Well I’m sorry but in your post you simply said ‘it is the Ab 6 dim scale’, you did not mention ‘source’ or any such thing. So I did not realise you meant ‘you can arrive at these chords by borrowing notes within the Ab 6 dim scale’ (I would probably agree with that).

  11. #60

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    Quote Originally Posted by ragman1
    Wilson, there are no diminished chords in the first run up that Pearson did. You're seeing things.
    Wilson is doing the ‘borrowing’ thing to change the dim chords into something else, apparently.

    F**k me this thread is something else, I am impressed with what the OP has achieved here with an apparently innocent question, I take my hat off to him.
    Last edited by grahambop; 11-11-2019 at 08:06 PM.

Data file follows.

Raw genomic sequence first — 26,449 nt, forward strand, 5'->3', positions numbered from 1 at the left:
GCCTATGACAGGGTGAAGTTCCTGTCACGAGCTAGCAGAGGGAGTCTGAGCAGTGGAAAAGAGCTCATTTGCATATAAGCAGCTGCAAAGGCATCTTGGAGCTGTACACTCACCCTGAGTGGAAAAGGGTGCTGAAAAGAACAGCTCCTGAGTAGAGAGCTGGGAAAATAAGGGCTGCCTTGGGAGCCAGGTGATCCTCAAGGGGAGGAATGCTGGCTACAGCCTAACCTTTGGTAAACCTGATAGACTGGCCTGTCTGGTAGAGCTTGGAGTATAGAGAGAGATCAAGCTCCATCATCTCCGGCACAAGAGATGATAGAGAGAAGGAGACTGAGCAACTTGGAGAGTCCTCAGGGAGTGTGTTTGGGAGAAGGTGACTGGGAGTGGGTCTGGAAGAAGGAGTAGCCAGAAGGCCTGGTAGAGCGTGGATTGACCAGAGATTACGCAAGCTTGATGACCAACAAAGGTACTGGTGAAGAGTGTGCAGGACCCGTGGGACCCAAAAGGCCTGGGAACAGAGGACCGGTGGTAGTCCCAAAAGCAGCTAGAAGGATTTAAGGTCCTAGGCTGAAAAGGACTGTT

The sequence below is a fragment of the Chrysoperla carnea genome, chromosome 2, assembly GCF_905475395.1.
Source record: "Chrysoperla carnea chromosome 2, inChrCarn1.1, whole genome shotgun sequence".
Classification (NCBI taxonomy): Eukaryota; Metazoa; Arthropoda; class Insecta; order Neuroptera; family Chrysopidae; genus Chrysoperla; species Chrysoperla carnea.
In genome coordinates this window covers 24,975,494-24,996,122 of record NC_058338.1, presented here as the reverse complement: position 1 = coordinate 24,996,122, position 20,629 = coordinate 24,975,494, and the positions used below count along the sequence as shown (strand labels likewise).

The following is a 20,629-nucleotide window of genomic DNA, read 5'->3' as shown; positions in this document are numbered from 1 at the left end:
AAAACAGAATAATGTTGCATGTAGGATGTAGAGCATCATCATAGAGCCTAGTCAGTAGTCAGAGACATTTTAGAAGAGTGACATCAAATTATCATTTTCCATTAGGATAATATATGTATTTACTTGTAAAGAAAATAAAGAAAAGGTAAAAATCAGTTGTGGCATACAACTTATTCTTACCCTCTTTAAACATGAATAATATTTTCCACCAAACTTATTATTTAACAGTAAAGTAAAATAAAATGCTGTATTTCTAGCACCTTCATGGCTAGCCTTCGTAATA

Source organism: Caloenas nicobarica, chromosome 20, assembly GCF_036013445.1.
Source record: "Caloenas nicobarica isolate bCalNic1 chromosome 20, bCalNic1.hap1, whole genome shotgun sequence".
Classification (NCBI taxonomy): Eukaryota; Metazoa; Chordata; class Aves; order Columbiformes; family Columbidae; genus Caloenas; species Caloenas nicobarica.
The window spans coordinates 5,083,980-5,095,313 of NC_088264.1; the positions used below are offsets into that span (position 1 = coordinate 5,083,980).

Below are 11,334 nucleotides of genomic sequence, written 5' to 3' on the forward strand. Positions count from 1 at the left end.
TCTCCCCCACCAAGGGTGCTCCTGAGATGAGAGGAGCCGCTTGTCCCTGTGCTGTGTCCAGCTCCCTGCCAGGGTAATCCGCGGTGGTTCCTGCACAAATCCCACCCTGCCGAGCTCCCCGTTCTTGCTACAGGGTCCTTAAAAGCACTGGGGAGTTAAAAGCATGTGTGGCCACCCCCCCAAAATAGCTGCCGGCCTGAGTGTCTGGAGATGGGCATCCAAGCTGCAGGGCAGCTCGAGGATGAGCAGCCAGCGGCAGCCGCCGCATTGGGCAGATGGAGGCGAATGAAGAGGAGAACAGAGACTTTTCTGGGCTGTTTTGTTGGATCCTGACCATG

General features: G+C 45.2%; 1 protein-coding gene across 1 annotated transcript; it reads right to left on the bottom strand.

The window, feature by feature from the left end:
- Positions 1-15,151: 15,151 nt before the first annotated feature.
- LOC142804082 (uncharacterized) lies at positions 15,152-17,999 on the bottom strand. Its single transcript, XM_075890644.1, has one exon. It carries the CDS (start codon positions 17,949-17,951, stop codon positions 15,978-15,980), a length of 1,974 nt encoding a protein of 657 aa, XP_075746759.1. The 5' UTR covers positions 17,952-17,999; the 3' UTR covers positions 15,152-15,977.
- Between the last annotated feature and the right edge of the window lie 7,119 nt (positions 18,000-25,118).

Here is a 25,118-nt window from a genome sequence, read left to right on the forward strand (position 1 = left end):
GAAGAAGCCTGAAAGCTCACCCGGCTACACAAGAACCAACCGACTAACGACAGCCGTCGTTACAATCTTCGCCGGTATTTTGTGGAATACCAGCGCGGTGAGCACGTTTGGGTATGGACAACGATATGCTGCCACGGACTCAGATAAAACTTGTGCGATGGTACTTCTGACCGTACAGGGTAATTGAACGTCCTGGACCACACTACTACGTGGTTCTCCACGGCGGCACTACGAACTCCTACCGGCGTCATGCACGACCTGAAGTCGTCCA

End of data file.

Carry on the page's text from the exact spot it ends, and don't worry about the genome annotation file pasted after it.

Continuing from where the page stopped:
12. #61

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    Well yes he is borrowing from the diminished from the BH point of view. But that's not in anyway universal way to look at it. Jimi Hendrix embellished triads the same way. I bet he wasn't thinking 6th diminished scales and borrowing. That's Barry Harris's theoretical framework for common and intuitive arrangement techniques. Which is elegant and all but it's just one point of view.

  13. #62

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    It's not even Ionian. There's no 4th degree in any of the chords.

    So I say it's drawn from the Lydian! I have no actual proof, but hey.

  14. #63
    Quote Originally Posted by ragman1
    He might be, Pearson wasn't.

    One day I'm going to post, anonymously, a bunch of totally random notes, pretending I got them from somewhere impressive, and ask, politely and humbly, what the theory behind it is. Then watch the clowns fall over themselves convincing themselves and everybody else they know exactly what it is. They could turn black into white.

    I'd feel sorry for the OP if I didn't think he was intelligent enough not to be swayed by it all.